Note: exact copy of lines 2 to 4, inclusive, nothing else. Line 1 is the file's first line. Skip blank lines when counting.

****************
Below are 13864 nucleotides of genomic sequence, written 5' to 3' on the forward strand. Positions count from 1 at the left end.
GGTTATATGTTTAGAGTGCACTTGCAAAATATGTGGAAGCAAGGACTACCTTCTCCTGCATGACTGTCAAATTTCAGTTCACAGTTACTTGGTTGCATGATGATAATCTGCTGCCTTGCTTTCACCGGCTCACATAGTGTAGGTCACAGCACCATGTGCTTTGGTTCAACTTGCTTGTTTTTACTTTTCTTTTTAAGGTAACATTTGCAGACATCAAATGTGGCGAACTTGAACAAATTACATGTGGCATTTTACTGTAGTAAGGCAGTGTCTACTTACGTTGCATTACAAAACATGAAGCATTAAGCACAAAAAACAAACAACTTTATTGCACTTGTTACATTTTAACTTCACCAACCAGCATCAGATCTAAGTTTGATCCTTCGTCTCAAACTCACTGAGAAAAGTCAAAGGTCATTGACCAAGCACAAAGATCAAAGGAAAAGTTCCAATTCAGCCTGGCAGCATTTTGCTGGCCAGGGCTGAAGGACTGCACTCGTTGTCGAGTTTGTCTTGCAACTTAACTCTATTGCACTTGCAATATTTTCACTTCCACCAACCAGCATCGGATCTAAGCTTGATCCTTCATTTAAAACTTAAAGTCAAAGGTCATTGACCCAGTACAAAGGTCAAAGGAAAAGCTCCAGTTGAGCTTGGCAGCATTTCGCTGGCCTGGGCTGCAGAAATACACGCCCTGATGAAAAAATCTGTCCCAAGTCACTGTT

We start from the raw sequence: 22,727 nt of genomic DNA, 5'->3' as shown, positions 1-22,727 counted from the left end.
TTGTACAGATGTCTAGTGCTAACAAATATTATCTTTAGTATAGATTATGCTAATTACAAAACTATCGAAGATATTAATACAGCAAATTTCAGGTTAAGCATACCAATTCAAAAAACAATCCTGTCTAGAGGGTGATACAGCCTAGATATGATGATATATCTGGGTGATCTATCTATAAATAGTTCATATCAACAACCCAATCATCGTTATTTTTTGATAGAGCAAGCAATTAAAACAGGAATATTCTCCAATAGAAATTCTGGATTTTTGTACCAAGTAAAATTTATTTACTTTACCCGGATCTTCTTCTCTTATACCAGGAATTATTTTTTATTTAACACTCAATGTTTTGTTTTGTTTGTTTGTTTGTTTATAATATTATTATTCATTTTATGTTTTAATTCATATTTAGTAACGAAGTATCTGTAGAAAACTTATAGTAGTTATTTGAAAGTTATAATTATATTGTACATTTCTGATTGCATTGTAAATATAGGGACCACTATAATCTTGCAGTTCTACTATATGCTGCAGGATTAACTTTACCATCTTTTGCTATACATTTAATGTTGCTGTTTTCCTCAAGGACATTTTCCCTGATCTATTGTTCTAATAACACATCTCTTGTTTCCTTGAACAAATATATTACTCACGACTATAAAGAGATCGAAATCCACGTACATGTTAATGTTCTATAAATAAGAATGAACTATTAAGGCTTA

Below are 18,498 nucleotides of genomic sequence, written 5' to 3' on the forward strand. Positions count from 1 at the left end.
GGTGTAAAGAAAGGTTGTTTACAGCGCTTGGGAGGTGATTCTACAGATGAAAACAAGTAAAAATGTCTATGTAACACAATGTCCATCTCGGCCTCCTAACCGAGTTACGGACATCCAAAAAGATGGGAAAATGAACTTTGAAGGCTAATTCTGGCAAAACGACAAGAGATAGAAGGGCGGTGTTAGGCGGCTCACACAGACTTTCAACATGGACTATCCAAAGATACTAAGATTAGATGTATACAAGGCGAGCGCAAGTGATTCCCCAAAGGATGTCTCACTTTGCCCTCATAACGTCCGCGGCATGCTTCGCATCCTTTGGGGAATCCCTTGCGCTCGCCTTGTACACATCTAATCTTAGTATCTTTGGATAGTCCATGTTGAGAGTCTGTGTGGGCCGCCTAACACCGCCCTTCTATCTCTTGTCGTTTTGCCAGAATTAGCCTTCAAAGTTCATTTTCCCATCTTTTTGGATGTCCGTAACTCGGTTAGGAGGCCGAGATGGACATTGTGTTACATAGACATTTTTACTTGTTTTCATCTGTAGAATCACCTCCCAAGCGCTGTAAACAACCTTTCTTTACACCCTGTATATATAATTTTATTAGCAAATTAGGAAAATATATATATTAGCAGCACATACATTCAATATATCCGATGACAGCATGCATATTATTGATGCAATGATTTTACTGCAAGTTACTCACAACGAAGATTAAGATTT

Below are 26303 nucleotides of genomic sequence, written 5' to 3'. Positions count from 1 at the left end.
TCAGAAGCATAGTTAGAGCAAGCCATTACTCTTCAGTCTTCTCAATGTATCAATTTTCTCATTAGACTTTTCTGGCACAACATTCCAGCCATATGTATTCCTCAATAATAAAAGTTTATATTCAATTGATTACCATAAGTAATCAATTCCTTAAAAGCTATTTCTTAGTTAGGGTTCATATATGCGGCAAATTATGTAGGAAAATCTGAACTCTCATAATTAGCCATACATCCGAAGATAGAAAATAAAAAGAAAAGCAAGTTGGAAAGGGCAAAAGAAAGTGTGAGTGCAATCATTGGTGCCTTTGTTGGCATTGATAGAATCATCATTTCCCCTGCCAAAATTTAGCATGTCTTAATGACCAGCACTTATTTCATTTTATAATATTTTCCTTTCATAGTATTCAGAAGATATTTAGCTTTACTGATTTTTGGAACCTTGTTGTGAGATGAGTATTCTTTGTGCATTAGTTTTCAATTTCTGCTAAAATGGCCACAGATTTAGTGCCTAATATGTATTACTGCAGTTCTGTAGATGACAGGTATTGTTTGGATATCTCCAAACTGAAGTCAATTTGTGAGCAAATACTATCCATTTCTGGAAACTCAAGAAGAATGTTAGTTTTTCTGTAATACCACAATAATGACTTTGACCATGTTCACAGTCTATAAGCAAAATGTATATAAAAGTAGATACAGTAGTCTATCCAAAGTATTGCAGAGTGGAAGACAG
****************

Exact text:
GGTTATATGTTTAGAGTGCACTTGCAAAATATGTGGAAGCAAGGACTACCTTCTCCTGCATGACTGTCAAATTTCAGTTCACAGTTACTTGGTTGCATGATGATAATCTGCTGCCTTGCTTTCACCGGCTCACATAGTGTAGGTCACAGCACCATGTGCTTTGGTTCAACTTGCTTGTTTTTACTTTTCTTTTTAAGGTAACATTTGCAGACATCAAATGTGGCGAACTTGAACAAATTACATGTGGCATTTTACTGTAGTAAGGCAGTGTCTACTTACGTTGCATTACAAAACATGAAGCATTAAGCACAAAAAACAAACAACTTTATTGCACTTGTTACATTTTAACTTCACCAACCAGCATCAGATCTAAGTTTGATCCTTCGTCTCAAACTCACTGAGAAAAGTCAAAGGTCATTGACCAAGCACAAAGATCAAAGGAAAAGTTCCAATTCAGCCTGGCAGCATTTTGCTGGCCAGGGCTGAAGGACTGCACTCGTTGTCGAGTTTGTCTTGCAACTTAACTCTATTGCACTTGCAATATTTTCACTTCCACCAACCAGCATCGGATCTAAGCTTGATCCTTCATTTAAAACTTAAAGTCAAAGGTCATTGACCCAGTACAAAGGTCAAAGGAAAAGCTCCAGTTGAGCTTGGCAGCATTTCGCTGGCCTGGGCTGCAGAAATACACGCCCTGATGAAAAAATCTGTCCCAAGTCACTGTT

We start from the raw sequence: 22,727 nt of genomic DNA, 5'->3' as shown, positions 1-22,727 counted from the left end.
TTGTACAGATGTCTAGTGCTAACAAATATTATCTTTAGTATAGATTATGCTAATTACAAAACTATCGAAGATATTAATACAGCAAATTTCAGGTTAAGCATACCAATTCAAAAAACAATCCTGTCTAGAGGGTGATACAGCCTAGATATGATGATATATCTGGGTGATCTATCTATAAATAGTTCATATCAACAACCCAATCATCGTTATTTTTTGATAGAGCAAGCAATTAAAACAGGAATATTCTCCAATAGAAATTCTGGATTTTTGTACCAAGTAAAATTTATTTACTTTACCCGGATCTTCTTCTCTTATACCAGGAATTATTTTTTATTTAACACTCAATGTTTTGTTTTGTTTGTTTGTTTGTTTATAATATTATTATTCATTTTATGTTTTAATTCATATTTAGTAACGAAGTATCTGTAGAAAACTTATAGTAGTTATTTGAAAGTTATAATTATATTGTACATTTCTGATTGCATTGTAAATATAGGGACCACTATAATCTTGCAGTTCTACTATATGCTGCAGGATTAACTTTACCATCTTTTGCTATACATTTAATGTTGCTGTTTTCCTCAAGGACATTTTCCCTGATCTATTGTTCTAATAACACATCTCTTGTTTCCTTGAACAAATATATTACTCACGACTATAAAGAGATCGAAATCCACGTACATGTTAATGTTCTATAAATAAGAATGAACTATTAAGGCTTA